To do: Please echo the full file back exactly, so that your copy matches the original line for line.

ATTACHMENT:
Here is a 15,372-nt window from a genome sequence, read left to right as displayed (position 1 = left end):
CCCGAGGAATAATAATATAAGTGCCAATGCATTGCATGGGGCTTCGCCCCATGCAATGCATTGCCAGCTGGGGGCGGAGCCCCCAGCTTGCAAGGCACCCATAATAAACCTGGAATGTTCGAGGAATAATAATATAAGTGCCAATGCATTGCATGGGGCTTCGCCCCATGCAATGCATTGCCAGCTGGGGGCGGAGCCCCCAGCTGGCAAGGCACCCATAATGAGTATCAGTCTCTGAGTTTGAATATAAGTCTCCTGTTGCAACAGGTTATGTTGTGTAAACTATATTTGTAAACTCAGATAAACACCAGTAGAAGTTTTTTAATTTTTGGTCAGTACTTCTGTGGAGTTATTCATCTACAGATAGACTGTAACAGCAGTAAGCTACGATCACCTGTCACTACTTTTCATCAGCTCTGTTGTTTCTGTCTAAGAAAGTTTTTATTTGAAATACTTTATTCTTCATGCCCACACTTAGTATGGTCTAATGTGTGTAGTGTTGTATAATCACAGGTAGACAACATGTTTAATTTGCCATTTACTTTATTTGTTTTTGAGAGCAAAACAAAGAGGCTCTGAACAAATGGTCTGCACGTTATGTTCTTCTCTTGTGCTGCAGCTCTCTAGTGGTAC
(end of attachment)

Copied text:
Here is a 15,372-nt window from a genome sequence, read left to right as displayed (position 1 = left end):
CCCGAGGAATAATAATATAAGTGCCAATGCATTGCATGGGGCTTCGCCCCATGCAATGCATTGCCAGCTGGGGGCGGAGCCCCCAGCTTGCAAGGCACCCATAATAAACCTGGAATGTTCGAGGAATAATAATATAAGTGCCAATGCATTGCATGGGGCTTCGCCCCATGCAATGCATTGCCAGCTGGGGGCGGAGCCCCCAGCTGGCAAGGCACCCATAATGAGTATCAGTCTCTGAGTTTGAATATAAGTCTCCTGTTGCAACAGGTTATGTTGTGTAAACTATATTTGTAAACTCAGATAAACACCAGTAGAAGTTTTTTAATTTTTGGTCAGTACTTCTGTGGAGTTATTCATCTACAGATAGACTGTAACAGCAGTAAGCTACGATCACCTGTCACTACTTTTCATCAGCTCTGTTGTTTCTGTCTAAGAAAGTTTTTATTTGAAATACTTTATTCTTCATGCCCACACTTAGTATGGTCTAATGTGTGTAGTGTTGTATAATCACAGGTAGACAACATGTTTAATTTGCCATTTACTTTATTTGTTTTTGAGAGCAAAACAAAGAGGCTCTGAACAAATGGTCTGCACGTTATGTTCTTCTCTTGTGCTGCAGCTCTCTAGTGGTAC